American legal history and culture distinguishes itself both by its respect for the Constitution and its eagerness to heatedly debate its interpretation. There are those who believe in a “living Constitution,” constructed by the Framers to be flexible and changing with the mores and demands of the progressing society it serves. Others are “textualists,” prominent among them the late Justice Antonin Scalia, who believe that the Framers designed the Constitution to be a stable bedrock of fundamental law with specific avenues for amendment, to serve as a foundation upon which legislative action can build a legal edifice. They see the Constitution as concrete in what it says, and wish to leave anything it does not say to the legislative authority of the Congress and States, rather than the courts.
Interpreting the legacy of the Constitution began even before the document was ratified, and nowhere is this fact more telling than in James Madison’s Convention Notes, which were recently given new and fascinating life by Boston College’s own Professor Mary Sarah Bilder in her new book: “Madison’s Hand: Revising the Constitutional Convention.”
The Constitutional Convention of 1787 was far from a serene conclave of moderate intellectuals assembled to bring forth a new nation, but rather a grueling summer of debates, brinksmanship, last-minute compromises, and clashes between many incompatible personalities. All were nonetheless held together by a universal admission that the status quo Articles of Confederation were untenable. Since the Convention established and remarkably maintained a rule of silence, the modern view into the Pennsylvania State House of 1787 comes from the published notes of the Convention members themselves. None was more emblematic of the spirit of the time than the voluminous notes of James Madison of Virginia. However, as Professor Bilder reveals in remarkable textual research and a new interpretation of the notes’ various editions, they are incomplete in significant areas, reflecting Madison’s own preoccupation with the debates on the Convention floor and his involvement with drafting the final document. Further, Bilder suggests that Madison never intended for his notes to serve as an impartial record of the Convention, and that the notes which survive are reflections of the political necessities of an older Madison, who sought to read back into the Convention his ultimate allegiance to Jeffersonian Republicanism. By revealing Madison’s very human agendas, ambitions, and personal changes Bilder’s work further debunks the myth of the framers being an “assemblage of demigods” but reinforces the Constitution’s well-deserved admiration by emphasizing how much these very human Framers got right.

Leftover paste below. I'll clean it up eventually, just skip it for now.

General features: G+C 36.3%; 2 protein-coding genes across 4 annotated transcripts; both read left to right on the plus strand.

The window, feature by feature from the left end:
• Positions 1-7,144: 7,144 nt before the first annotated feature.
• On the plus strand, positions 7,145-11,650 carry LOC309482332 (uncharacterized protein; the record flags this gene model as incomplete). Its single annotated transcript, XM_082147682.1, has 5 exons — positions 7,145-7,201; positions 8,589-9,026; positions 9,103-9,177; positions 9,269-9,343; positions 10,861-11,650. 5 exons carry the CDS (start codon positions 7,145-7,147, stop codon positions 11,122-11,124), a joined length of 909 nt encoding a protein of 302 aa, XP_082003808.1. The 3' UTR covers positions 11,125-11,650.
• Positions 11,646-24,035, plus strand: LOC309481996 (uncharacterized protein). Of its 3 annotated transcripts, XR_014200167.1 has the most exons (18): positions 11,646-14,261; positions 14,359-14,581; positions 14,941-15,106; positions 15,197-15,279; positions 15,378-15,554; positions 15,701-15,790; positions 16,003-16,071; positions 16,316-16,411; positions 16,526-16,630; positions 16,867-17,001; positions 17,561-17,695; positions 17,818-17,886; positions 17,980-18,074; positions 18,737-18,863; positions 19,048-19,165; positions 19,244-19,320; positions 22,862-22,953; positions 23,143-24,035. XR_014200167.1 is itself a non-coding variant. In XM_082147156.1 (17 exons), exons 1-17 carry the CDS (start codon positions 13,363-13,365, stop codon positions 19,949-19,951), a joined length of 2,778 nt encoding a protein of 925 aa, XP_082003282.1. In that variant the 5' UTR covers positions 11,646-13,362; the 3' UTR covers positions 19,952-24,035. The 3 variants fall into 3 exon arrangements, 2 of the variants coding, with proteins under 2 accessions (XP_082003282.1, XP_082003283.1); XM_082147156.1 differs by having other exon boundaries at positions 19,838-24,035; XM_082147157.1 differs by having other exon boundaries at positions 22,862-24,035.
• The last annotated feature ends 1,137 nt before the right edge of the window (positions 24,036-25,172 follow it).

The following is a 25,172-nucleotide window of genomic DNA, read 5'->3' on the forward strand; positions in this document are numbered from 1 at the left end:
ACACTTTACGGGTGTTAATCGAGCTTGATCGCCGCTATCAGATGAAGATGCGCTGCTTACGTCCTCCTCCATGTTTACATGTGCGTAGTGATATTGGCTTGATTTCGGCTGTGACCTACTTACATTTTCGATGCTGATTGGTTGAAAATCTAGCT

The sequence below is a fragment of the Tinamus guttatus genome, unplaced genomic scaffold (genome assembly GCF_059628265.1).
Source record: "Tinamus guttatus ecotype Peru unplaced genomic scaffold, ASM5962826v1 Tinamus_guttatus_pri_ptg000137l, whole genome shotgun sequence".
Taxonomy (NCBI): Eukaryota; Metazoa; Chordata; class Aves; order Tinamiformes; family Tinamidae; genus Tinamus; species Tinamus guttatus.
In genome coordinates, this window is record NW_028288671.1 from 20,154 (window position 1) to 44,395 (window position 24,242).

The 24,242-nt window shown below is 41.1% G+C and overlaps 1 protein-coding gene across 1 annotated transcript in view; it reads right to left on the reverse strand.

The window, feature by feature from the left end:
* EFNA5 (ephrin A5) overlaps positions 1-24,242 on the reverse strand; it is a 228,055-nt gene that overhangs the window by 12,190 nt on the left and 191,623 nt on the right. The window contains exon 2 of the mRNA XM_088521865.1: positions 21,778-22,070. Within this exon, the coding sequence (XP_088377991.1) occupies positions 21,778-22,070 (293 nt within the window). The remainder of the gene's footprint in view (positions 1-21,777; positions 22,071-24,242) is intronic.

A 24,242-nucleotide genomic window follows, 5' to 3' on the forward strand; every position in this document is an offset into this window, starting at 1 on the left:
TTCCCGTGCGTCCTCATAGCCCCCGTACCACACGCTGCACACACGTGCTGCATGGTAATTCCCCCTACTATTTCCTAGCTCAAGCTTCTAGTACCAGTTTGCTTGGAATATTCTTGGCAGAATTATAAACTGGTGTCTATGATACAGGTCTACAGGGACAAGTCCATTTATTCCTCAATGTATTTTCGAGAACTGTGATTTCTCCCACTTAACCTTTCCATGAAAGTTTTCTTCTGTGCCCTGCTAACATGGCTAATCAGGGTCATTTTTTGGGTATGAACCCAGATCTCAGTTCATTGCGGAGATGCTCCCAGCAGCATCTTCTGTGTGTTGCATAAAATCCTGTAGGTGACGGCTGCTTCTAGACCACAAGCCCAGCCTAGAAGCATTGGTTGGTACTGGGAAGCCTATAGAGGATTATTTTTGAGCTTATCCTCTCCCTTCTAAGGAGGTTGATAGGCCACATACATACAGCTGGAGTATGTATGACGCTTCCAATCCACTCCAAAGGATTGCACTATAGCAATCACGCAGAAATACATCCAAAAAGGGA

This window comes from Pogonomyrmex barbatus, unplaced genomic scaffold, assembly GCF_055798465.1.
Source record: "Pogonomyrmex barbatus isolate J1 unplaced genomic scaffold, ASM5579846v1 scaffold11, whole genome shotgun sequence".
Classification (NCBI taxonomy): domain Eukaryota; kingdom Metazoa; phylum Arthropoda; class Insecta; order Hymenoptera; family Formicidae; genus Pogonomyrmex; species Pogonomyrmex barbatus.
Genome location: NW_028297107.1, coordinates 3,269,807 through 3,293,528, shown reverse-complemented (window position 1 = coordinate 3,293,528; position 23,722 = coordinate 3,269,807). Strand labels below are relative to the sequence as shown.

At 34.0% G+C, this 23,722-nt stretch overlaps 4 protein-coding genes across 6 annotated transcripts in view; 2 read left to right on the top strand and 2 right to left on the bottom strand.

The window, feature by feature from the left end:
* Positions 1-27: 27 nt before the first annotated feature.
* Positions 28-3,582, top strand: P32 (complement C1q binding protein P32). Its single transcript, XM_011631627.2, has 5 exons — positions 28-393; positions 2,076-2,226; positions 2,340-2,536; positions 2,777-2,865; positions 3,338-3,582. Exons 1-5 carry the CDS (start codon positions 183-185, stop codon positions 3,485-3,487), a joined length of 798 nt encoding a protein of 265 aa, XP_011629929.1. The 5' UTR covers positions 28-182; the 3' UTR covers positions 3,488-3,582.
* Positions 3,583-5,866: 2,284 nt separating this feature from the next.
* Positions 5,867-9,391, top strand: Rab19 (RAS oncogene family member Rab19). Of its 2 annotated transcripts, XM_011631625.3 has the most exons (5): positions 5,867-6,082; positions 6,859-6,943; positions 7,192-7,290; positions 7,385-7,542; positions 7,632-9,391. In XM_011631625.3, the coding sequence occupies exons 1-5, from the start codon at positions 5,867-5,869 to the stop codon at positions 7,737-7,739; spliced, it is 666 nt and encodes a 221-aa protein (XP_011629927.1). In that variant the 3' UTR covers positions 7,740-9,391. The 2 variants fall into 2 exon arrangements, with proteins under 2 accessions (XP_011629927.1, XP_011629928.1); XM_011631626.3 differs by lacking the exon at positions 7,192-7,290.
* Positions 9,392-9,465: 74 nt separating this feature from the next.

Though the Constitution is a very human document tinged with the mores of the time, and the ambitions and desires of the men who designed it, Constitutional textualists, exemplified by the jurisprudence and service of Justice Scalia, exhort their brothers and sisters on the bench to not interpret the document into modernity. To Scalia, justices who overinterpret the meaning of the Constitution risk reading their own individual morality or personal politics into the document, legislating from the bench free from public accountability. Scalia emphasized that the Constitution, cumbersome as it is to amend, was not meant to keep lockstep with the changing cultural and social landscape of the country, but rather to enable the people, through their representative legislatures, to debate the great moral, social, economic and political issues of the day. Republican democracy creates law through conversations and debates, both within and without the political process, and it should be the Judiciary’s responsibility to not unduly usurp this process. While frequently associated with the political and legal “right,” textualism is flexible, and a textualist on the bench is one of the democratic ideal’s greatest assets. It is a unique and important perspective to retain both as law students and attorneys. Even if we do not agree with some or all of textualism’s conclusions, we will grow intellectually and personally by wrestling with its implications.
Justice Scalia himself stood with the liberal wing of the court on more than one occasion to protect individual rights of expression that he personally found distasteful, such as flag burning (Texas v. Johnson), and to protect the rights of citizens accused of crimes (Hamdi v. Rumsfeld). Frequently in the minority, Scalia nevertheless, to his credit, held his ground and became renowned for his scathing, brilliantly written dissents that made the law accessible to laymen, and which often became better known than the majority opinion itself. A strong opponent, but also a universally respected and well-liked figure across the political spectrum, Justice Scalia often embodied the best that judicial restraint, constitutional textualism, and conservatism had to offer, and served as the democratic process’ greatest advocate on the Supreme Court for over three decades. In today’s socio-political climate, where so many political institutions are viewed with increasing cynicism, such a controversial intellectual and universally thought-provoking figure is rare indeed. The nation, the Court, and the judicial and political communities were fortunate to have his service, and are substantially poorer for his loss.